Oh yes. That’s why.

So, after the stretching skin, the itchiness, the avoidance of small spaces with lack of moving air for fear of fainting, comes the point where my pubic bone is in so much pain that I can’t lift one leg to put my pants on without sitting. By the 8th month, my face is so puffy that I barely recognize myself, and all of this happens before I’ve even pushed the baby from my body. Naturally, you’d think I wouldn’t be up for doing this more than once, yet after 3 planned pregnancies and births, here I am, 1 year postpartum, and I can’t help but yearn for those days when nothing else mattered. Those days when I had completed all things Christmas, weeks before, and in my snowflake sweats, I climbed into my bed at 3pm on a Tuesday to have a nap because I had very important work ahead of me.

Most of all, I miss the feeling of growing a small human inside of me, and I hear that this is a feeling I should get used to. To give a new person a name feels like the greatest honour. To give birth is the greatest high I’ve ever experienced. Perhaps that’s just it. I’ve met my addiction and now, with the coming and going of Christmas, I’m handling the side effects of withdrawal.  Speaking with women who have witnessed the passing of their baby-making days helps me to understand that I’ll probably always feel this way. I’ll probably always melt when I feel a warm little body close to my chest, and a kiss on the top of a little baby brow will ignite my senses and my ovaries. I think I’m just always going to feel this want…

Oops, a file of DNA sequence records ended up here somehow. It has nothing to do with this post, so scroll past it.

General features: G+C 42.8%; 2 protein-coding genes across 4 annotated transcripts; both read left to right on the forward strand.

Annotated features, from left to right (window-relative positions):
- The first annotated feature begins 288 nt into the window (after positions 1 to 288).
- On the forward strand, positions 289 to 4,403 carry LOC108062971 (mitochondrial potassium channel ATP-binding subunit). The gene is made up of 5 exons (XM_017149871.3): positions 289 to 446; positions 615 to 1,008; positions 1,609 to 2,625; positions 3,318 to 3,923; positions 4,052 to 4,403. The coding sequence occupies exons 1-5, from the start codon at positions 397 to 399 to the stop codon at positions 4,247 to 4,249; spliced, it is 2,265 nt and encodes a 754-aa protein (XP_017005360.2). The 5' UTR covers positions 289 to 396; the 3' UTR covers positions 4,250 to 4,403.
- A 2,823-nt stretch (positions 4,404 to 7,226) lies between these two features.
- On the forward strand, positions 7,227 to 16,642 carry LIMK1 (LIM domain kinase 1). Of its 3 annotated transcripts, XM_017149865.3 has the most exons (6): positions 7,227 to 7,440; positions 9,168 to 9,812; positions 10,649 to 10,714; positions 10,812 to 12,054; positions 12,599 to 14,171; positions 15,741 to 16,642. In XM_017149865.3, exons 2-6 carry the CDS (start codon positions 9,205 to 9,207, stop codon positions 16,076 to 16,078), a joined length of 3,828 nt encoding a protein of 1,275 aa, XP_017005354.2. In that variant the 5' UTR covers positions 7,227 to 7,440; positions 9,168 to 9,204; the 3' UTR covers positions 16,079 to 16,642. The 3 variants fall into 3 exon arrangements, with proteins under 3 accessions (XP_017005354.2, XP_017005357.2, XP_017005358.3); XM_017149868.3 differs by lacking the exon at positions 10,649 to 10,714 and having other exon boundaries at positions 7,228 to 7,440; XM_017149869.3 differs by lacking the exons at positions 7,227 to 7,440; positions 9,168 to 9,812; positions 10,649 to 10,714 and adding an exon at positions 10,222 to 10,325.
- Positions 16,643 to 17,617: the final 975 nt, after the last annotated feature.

Meaningful Gifts

This Christmas had its quirks. It wasn’t an unsuccessful year, by far. I mean, we have full bellies, possibly the fullest they’ve ever been, and we were blessed with an abundance of gifts. I guess where it fell short, was only on my measuring stick. Yes, there was magic and squealing, and joyous moments that I’ll always remember.

Here is the ‘but’.

Previously, the season for giving has meant that I’d stay awake, until the wee hours of the morning, sewing, painting, and cursing, until my vision was blurry with exhaustion, and I tumbled into bed with snippets of thread still stuck to my fleece Christmas jammies. The work was tiresome, but the rewards were meaningful.